Knowing the process of generating exhaust emissions and the determination of influential parameters are important factors in improving two-stroke slow-speed marine engines, particularly for further reductions in fuel consumption and stringent regulations on the limitation of nitrogen oxide emissions. In this article, a model of a marine low-speed two-stroke diesel engine has been developed. Experimental and numerical analyses of the nitrogen monoxide formations were carried out. When measuring the concentration of nitrogen oxides in the exhaust emissions, the amount of nitrogen dioxide (NO2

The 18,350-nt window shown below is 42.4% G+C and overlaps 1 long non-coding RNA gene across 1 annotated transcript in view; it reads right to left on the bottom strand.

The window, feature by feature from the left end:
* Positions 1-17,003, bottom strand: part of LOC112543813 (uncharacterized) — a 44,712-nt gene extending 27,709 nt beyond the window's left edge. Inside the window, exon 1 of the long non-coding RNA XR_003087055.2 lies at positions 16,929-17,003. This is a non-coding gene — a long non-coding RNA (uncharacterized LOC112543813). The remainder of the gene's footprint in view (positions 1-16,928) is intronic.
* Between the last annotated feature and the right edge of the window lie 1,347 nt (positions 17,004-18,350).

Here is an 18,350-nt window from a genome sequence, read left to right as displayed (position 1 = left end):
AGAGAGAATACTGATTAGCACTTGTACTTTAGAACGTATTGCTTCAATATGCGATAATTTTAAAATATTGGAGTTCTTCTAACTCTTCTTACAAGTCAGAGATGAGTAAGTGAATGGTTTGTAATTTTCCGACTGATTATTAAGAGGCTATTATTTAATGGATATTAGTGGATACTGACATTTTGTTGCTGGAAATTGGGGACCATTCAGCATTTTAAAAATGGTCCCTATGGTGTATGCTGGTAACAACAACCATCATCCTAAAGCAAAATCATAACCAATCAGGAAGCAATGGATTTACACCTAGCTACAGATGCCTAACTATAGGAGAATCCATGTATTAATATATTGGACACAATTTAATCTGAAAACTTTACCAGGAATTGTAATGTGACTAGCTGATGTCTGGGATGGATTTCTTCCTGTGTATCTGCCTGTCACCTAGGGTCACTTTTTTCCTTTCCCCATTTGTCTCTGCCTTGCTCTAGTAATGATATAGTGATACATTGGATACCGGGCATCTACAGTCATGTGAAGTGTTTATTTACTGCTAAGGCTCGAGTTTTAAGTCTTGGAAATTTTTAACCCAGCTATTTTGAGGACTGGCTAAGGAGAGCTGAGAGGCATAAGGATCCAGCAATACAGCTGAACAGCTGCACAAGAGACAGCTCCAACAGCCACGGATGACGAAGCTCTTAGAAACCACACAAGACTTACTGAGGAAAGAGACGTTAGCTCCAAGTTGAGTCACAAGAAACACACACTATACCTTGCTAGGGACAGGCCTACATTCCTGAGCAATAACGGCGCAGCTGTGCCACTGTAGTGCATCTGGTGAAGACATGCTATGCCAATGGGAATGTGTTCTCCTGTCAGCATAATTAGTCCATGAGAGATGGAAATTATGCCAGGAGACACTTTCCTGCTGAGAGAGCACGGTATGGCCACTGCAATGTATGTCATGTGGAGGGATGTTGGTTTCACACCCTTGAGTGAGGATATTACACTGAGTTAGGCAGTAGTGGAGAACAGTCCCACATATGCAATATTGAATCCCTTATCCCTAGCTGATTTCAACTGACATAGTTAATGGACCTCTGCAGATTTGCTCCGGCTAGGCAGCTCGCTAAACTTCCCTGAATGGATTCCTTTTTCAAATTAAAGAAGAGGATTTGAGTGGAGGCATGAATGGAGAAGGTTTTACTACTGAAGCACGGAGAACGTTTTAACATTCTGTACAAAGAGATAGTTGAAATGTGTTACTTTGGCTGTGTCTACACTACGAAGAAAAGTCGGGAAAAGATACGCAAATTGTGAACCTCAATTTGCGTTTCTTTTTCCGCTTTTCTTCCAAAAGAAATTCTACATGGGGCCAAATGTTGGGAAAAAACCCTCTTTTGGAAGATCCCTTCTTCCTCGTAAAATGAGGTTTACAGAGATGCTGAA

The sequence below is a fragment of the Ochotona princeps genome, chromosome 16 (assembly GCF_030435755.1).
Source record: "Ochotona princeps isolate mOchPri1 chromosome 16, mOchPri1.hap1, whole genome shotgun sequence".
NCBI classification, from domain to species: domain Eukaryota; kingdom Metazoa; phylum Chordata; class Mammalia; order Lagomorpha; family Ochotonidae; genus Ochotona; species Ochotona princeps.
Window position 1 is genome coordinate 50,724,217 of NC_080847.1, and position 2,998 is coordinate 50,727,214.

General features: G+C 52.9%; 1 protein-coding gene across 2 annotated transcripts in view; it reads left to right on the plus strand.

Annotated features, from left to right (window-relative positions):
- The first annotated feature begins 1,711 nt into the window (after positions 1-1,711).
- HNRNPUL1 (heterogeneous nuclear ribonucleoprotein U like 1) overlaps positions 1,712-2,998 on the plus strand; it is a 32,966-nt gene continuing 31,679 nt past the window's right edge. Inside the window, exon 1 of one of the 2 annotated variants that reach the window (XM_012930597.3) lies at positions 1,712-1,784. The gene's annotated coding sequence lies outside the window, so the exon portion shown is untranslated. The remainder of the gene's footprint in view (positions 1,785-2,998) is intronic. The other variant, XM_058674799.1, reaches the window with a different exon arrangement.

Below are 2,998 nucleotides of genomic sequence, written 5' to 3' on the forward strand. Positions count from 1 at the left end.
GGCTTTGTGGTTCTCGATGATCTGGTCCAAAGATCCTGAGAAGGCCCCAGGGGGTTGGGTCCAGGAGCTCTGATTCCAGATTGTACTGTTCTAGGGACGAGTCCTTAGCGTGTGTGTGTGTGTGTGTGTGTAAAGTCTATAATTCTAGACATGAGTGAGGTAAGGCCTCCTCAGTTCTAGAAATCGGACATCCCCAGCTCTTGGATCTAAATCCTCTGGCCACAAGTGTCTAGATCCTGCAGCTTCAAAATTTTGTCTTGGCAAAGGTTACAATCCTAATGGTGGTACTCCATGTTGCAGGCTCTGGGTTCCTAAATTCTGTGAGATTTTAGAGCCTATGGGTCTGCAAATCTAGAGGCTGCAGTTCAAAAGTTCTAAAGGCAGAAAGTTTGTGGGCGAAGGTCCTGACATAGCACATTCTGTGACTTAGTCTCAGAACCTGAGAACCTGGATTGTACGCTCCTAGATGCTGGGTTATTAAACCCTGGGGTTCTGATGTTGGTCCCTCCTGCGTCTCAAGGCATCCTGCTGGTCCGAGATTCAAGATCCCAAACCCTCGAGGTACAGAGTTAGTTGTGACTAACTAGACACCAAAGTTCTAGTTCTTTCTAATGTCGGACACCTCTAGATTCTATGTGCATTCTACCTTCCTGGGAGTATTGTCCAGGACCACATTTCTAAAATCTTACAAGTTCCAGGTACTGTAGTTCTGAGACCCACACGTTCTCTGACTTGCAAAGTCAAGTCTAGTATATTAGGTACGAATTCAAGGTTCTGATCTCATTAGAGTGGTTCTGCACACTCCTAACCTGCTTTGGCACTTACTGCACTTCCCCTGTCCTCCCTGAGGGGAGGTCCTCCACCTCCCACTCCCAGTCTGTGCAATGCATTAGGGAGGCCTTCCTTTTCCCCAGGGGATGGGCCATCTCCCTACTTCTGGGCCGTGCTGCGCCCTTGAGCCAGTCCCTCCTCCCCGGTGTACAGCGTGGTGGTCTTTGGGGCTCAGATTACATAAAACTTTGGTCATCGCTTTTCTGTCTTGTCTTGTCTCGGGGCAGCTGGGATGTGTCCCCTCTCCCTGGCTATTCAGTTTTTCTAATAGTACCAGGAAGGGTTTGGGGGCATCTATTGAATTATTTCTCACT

) is usually measured, because nitrogen monoxide is very unstable, and due to the large amount of oxygen in the exhaust gases, it is rapidly converted into nitrogen dioxide and its amount is included in the total emission of nitrogen oxides. In this paper, the most significant parameters for the formation of nitrogen monoxide have been determined. Model validation was performed based on measured combustion pressures, engine power, and concentrations of nitrogen oxides at 50% and 75% of maximum continuous engine load. The possibilities of fuel consumption optimization and reduction in nitrogen monoxide emissions by correcting the injection timing and changing the compression ratio were examined. An engine model was developed, based on measured combustion pressures and scavenging air flow, to be used on board by marine engineers for rapid analyses and determining changes in the concentration of nitrogen oxides in exhaust emissions. The amount of nitrogen oxide in exhaust emissions is influenced by the relevant features described in this paper: fuel injection timing and engine compression ratio. The presented methodology provides a basis for further research about the simultaneous impact of changing the injection timing and compression ratio, exhaust valve opening and closing times, as well as the impact of multiple fuel injection to reduce consumption and maintain exhaust emissions within the permissible limits.
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